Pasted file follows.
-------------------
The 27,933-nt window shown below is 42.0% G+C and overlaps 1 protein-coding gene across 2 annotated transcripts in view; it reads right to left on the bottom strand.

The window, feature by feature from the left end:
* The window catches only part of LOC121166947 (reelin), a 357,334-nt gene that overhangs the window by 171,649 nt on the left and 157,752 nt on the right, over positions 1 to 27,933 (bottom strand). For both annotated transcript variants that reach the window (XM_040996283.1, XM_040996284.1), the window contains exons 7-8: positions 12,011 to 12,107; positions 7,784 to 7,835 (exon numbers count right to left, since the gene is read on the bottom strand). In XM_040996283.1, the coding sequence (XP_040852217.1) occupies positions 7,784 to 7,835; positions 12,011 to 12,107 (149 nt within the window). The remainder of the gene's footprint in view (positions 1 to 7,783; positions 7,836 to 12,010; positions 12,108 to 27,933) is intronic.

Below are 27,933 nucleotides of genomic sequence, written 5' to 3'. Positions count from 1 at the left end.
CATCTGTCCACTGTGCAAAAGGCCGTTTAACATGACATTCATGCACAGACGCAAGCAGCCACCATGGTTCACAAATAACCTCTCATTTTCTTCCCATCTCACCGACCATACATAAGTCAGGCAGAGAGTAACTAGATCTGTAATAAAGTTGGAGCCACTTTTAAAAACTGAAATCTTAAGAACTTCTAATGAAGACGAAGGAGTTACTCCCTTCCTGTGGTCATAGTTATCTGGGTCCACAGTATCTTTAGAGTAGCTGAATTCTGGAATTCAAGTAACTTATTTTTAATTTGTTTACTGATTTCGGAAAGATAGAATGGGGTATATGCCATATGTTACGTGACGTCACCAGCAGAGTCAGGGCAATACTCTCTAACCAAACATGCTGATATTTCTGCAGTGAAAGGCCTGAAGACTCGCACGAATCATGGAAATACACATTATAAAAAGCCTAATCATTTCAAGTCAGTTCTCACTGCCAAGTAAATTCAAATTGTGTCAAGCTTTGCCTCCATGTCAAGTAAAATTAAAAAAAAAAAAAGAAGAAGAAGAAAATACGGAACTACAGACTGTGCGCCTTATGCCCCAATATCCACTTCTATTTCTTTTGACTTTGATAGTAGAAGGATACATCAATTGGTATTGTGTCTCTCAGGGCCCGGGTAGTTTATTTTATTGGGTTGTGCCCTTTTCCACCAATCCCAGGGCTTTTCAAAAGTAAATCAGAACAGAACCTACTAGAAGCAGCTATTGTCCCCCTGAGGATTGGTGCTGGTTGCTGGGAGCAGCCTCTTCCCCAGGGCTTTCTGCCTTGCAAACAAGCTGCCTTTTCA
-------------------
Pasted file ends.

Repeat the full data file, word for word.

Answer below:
The 27,933-nt window shown below is 42.0% G+C and overlaps 1 protein-coding gene across 2 annotated transcripts in view; it reads right to left on the bottom strand.

The window, feature by feature from the left end:
* The window catches only part of LOC121166947 (reelin), a 357,334-nt gene that overhangs the window by 171,649 nt on the left and 157,752 nt on the right, over positions 1 to 27,933 (bottom strand). For both annotated transcript variants that reach the window (XM_040996283.1, XM_040996284.1), the window contains exons 7-8: positions 12,011 to 12,107; positions 7,784 to 7,835 (exon numbers count right to left, since the gene is read on the bottom strand). In XM_040996283.1, the coding sequence (XP_040852217.1) occupies positions 7,784 to 7,835; positions 12,011 to 12,107 (149 nt within the window). The remainder of the gene's footprint in view (positions 1 to 7,783; positions 7,836 to 12,010; positions 12,108 to 27,933) is intronic.

Below are 27,933 nucleotides of genomic sequence, written 5' to 3'. Positions count from 1 at the left end.
CATCTGTCCACTGTGCAAAAGGCCGTTTAACATGACATTCATGCACAGACGCAAGCAGCCACCATGGTTCACAAATAACCTCTCATTTTCTTCCCATCTCACCGACCATACATAAGTCAGGCAGAGAGTAACTAGATCTGTAATAAAGTTGGAGCCACTTTTAAAAACTGAAATCTTAAGAACTTCTAATGAAGACGAAGGAGTTACTCCCTTCCTGTGGTCATAGTTATCTGGGTCCACAGTATCTTTAGAGTAGCTGAATTCTGGAATTCAAGTAACTTATTTTTAATTTGTTTACTGATTTCGGAAAGATAGAATGGGGTATATGCCATATGTTACGTGACGTCACCAGCAGAGTCAGGGCAATACTCTCTAACCAAACATGCTGATATTTCTGCAGTGAAAGGCCTGAAGACTCGCACGAATCATGGAAATACACATTATAAAAAGCCTAATCATTTCAAGTCAGTTCTCACTGCCAAGTAAATTCAAATTGTGTCAAGCTTTGCCTCCATGTCAAGTAAAATTAAAAAAAAAAAAAGAAGAAGAAGAAAATACGGAACTACAGACTGTGCGCCTTATGCCCCAATATCCACTTCTATTTCTTTTGACTTTGATAGTAGAAGGATACATCAATTGGTATTGTGTCTCTCAGGGCCCGGGTAGTTTATTTTATTGGGTTGTGCCCTTTTCCACCAATCCCAGGGCTTTTCAAAAGTAAATCAGAACAGAACCTACTAGAAGCAGCTATTGTCCCCCTGAGGATTGGTGCTGGTTGCTGGGAGCAGCCTCTTCCCCAGGGCTTTCTGCCTTGCAAACAAGCTGCCTTTTCA